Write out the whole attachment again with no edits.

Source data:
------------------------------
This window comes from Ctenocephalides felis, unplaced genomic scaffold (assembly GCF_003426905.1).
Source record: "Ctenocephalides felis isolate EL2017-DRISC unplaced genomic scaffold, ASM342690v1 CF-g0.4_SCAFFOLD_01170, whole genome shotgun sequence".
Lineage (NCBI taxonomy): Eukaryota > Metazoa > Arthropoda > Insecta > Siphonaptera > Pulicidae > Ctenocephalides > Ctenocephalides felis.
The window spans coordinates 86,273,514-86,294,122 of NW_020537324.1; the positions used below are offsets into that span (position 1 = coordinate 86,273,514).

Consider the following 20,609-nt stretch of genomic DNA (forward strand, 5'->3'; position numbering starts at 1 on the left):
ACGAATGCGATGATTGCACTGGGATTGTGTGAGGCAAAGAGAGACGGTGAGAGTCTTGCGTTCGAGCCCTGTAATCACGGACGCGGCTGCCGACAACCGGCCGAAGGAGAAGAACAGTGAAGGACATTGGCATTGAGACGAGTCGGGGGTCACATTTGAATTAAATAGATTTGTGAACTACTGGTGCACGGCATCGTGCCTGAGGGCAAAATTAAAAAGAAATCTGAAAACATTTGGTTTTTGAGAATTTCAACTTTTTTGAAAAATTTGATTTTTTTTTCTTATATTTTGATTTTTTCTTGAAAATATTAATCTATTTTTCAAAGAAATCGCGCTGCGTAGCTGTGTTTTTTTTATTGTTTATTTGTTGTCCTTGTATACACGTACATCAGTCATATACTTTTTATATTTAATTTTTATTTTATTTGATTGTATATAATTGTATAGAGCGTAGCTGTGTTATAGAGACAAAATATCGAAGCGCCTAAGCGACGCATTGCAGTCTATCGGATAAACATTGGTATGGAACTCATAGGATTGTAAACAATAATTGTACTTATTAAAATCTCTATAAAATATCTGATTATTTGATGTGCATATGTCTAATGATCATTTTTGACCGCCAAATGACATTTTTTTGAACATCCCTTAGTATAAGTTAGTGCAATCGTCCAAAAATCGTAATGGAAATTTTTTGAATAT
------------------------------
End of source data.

This window comes from Ctenocephalides felis, unplaced genomic scaffold (assembly GCF_003426905.1).
Source record: "Ctenocephalides felis isolate EL2017-DRISC unplaced genomic scaffold, ASM342690v1 CF-g0.4_SCAFFOLD_01170, whole genome shotgun sequence".
Lineage (NCBI taxonomy): Eukaryota > Metazoa > Arthropoda > Insecta > Siphonaptera > Pulicidae > Ctenocephalides > Ctenocephalides felis.
The window spans coordinates 86,273,514-86,294,122 of NW_020537324.1; the positions used below are offsets into that span (position 1 = coordinate 86,273,514).

Consider the following 20,609-nt stretch of genomic DNA (forward strand, 5'->3'; position numbering starts at 1 on the left):
ACGAATGCGATGATTGCACTGGGATTGTGTGAGGCAAAGAGAGACGGTGAGAGTCTTGCGTTCGAGCCCTGTAATCACGGACGCGGCTGCCGACAACCGGCCGAAGGAGAAGAACAGTGAAGGACATTGGCATTGAGACGAGTCGGGGGTCACATTTGAATTAAATAGATTTGTGAACTACTGGTGCACGGCATCGTGCCTGAGGGCAAAATTAAAAAGAAATCTGAAAACATTTGGTTTTTGAGAATTTCAACTTTTTTGAAAAATTTGATTTTTTTTTCTTATATTTTGATTTTTTCTTGAAAATATTAATCTATTTTTCAAAGAAATCGCGCTGCGTAGCTGTGTTTTTTTTATTGTTTATTTGTTGTCCTTGTATACACGTACATCAGTCATATACTTTTTATATTTAATTTTTATTTTATTTGATTGTATATAATTGTATAGAGCGTAGCTGTGTTATAGAGACAAAATATCGAAGCGCCTAAGCGACGCATTGCAGTCTATCGGATAAACATTGGTATGGAACTCATAGGATTGTAAACAATAATTGTACTTATTAAAATCTCTATAAAATATCTGATTATTTGATGTGCATATGTCTAATGATCATTTTTGACCGCCAAATGACATTTTTTTGAACATCCCTTAGTATAAGTTAGTGCAATCGTCCAAAAATCGTAATGGAAATTTTTTGAATAT